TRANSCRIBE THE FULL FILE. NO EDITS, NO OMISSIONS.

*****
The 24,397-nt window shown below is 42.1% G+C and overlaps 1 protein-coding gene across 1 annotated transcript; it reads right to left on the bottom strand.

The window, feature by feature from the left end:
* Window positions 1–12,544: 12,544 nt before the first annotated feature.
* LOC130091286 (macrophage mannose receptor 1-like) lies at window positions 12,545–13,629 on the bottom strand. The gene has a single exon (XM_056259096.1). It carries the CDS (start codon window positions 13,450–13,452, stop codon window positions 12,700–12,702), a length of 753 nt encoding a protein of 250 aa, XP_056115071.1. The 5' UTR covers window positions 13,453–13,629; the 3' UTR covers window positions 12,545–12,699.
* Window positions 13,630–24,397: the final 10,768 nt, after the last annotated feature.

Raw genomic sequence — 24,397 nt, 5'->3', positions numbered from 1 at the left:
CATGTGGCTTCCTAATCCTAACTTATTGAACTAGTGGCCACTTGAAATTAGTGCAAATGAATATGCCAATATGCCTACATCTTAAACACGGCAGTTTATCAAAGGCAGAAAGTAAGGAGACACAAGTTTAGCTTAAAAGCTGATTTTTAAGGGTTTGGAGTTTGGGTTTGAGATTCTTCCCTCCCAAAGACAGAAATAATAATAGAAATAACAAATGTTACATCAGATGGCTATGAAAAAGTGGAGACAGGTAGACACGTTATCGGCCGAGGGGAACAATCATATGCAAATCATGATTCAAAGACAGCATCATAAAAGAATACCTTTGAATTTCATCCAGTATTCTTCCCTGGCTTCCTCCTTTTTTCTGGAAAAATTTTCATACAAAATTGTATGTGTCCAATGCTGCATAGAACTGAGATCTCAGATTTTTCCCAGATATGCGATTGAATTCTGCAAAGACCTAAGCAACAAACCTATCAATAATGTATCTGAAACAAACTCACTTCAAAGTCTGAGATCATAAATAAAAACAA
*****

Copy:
The 24,397-nt window shown below is 42.1% G+C and overlaps 1 protein-coding gene across 1 annotated transcript; it reads right to left on the bottom strand.

The window, feature by feature from the left end:
* Window positions 1–12,544: 12,544 nt before the first annotated feature.
* LOC130091286 (macrophage mannose receptor 1-like) lies at window positions 12,545–13,629 on the bottom strand. The gene has a single exon (XM_056259096.1). It carries the CDS (start codon window positions 13,450–13,452, stop codon window positions 12,700–12,702), a length of 753 nt encoding a protein of 250 aa, XP_056115071.1. The 5' UTR covers window positions 13,453–13,629; the 3' UTR covers window positions 12,545–12,699.
* Window positions 13,630–24,397: the final 10,768 nt, after the last annotated feature.

Raw genomic sequence — 24,397 nt, 5'->3', positions numbered from 1 at the left:
CATGTGGCTTCCTAATCCTAACTTATTGAACTAGTGGCCACTTGAAATTAGTGCAAATGAATATGCCAATATGCCTACATCTTAAACACGGCAGTTTATCAAAGGCAGAAAGTAAGGAGACACAAGTTTAGCTTAAAAGCTGATTTTTAAGGGTTTGGAGTTTGGGTTTGAGATTCTTCCCTCCCAAAGACAGAAATAATAATAGAAATAACAAATGTTACATCAGATGGCTATGAAAAAGTGGAGACAGGTAGACACGTTATCGGCCGAGGGGAACAATCATATGCAAATCATGATTCAAAGACAGCATCATAAAAGAATACCTTTGAATTTCATCCAGTATTCTTCCCTGGCTTCCTCCTTTTTTCTGGAAAAATTTTCATACAAAATTGTATGTGTCCAATGCTGCATAGAACTGAGATCTCAGATTTTTCCCAGATATGCGATTGAATTCTGCAAAGACCTAAGCAACAAACCTATCAATAATGTATCTGAAACAAACTCACTTCAAAGTCTGAGATCATAAATAAAAACAA